"You only have to read the first sentence of the story to know that there are deep social implications to it, should we place ourselves in this story. It begins with an emperor who could move people about at will. And so two people forced to obey the emperor’s edict set out on a long journey on the last month of the young woman’s pregnancy. And they were denied a place of comfort in her greatest hour of need.
And it wouldn’t be long before they would be forced to flee again, this time to find refuge from violence in another country. It’s right there. It’s in the text. It’s in the story.
And those who passed it on to us wanted us to know Jesus is no stranger to struggle or sorrow or the whims of human cruelty. They wanted us to know, as they did, both the gift and the responsibility of tending to light shining in darkness. We are the ones now to keep the light shining; we are the ones to keep the hope alive. The message of love credible — and that is no small task.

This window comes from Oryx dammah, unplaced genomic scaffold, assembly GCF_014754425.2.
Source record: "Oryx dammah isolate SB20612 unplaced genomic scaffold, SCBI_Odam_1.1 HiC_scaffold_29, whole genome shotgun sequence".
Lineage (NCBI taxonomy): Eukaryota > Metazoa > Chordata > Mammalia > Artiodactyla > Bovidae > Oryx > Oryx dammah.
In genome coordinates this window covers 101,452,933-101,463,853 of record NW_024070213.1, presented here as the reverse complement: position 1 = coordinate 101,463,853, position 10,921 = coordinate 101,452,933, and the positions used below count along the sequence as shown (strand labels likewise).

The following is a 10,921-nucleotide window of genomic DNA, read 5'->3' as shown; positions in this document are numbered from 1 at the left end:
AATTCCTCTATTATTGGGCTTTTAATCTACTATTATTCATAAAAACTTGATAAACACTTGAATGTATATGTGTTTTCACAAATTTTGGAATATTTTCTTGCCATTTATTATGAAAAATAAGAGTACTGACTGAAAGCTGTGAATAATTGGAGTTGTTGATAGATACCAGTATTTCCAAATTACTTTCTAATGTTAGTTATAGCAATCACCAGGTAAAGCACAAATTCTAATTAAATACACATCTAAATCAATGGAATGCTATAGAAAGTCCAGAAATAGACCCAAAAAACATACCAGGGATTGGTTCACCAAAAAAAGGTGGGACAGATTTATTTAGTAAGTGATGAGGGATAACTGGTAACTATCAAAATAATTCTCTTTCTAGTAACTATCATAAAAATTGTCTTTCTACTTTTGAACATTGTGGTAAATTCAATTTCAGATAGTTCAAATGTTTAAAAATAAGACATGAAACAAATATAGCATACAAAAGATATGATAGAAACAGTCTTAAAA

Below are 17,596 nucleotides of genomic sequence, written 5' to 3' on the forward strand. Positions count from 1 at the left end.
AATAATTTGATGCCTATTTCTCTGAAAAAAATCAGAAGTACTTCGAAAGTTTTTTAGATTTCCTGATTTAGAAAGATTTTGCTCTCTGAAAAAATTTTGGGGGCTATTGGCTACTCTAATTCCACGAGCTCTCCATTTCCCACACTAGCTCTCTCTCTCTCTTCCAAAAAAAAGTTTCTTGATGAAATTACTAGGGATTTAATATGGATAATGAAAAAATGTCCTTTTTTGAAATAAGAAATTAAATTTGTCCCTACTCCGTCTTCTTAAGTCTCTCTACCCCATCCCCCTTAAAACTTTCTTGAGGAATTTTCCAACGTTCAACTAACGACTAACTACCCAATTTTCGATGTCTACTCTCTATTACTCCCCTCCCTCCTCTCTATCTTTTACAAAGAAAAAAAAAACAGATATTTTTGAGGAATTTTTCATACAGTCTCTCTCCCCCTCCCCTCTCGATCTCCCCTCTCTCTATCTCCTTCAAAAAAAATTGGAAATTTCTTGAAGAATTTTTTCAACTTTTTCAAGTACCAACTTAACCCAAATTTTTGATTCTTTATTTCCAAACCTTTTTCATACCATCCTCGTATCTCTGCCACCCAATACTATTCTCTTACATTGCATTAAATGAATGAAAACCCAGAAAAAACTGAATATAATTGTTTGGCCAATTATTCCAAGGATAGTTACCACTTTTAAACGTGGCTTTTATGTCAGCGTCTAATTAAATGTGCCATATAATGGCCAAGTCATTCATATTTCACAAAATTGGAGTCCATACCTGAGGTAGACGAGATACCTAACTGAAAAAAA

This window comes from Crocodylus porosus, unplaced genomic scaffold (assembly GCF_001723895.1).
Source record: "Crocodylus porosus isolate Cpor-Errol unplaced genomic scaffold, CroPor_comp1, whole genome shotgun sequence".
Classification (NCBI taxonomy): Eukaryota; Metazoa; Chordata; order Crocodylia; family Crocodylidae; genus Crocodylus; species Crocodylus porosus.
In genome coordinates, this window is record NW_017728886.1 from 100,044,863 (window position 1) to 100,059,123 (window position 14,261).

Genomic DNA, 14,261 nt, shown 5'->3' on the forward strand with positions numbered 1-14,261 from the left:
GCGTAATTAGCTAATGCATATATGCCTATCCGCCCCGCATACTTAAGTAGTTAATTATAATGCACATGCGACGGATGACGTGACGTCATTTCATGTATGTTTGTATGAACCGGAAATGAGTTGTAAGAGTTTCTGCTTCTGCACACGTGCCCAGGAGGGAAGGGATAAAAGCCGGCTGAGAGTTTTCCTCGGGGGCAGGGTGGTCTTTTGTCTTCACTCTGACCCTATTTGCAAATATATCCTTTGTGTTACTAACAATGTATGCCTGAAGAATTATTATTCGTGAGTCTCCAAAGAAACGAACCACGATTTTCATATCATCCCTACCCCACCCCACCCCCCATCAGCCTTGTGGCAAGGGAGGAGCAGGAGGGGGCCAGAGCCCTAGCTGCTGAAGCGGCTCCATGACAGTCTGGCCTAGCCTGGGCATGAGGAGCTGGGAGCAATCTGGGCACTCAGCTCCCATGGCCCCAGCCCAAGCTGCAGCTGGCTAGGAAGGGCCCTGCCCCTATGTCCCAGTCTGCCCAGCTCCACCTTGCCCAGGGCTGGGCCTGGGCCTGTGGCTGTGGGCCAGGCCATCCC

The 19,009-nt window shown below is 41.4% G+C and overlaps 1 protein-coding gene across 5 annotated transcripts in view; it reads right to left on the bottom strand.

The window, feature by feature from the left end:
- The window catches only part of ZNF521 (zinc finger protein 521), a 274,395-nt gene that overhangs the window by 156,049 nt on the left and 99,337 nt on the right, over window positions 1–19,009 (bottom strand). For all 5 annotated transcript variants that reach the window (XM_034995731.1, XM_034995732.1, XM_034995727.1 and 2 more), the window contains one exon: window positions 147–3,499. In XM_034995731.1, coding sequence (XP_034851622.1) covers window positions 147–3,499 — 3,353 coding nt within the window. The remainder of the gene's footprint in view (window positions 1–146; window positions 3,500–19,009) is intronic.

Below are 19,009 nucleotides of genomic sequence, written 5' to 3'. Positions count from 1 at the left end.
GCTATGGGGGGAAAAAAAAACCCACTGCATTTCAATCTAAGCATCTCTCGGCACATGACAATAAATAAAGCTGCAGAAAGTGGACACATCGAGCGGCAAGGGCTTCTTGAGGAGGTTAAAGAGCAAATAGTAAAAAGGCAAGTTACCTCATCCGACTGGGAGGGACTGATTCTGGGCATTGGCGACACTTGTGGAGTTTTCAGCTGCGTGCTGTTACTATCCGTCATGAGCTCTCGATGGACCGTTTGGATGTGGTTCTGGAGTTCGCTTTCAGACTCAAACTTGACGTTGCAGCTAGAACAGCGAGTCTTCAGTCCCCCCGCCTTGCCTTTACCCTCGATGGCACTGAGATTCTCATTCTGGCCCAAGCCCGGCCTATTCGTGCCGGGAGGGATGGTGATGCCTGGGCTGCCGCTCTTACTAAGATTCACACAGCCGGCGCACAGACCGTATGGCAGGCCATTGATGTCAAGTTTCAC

And some years are easier than others. In the hardest of years, it becomes all the more important.
And so I leave you now with the words of Alfred Delp, a Jesuit priest who gave his life in the German resistance of World War II: ‘Light your candles quietly, such candles as you possess, wherever you are.’ That we do this matters more than we can ever know."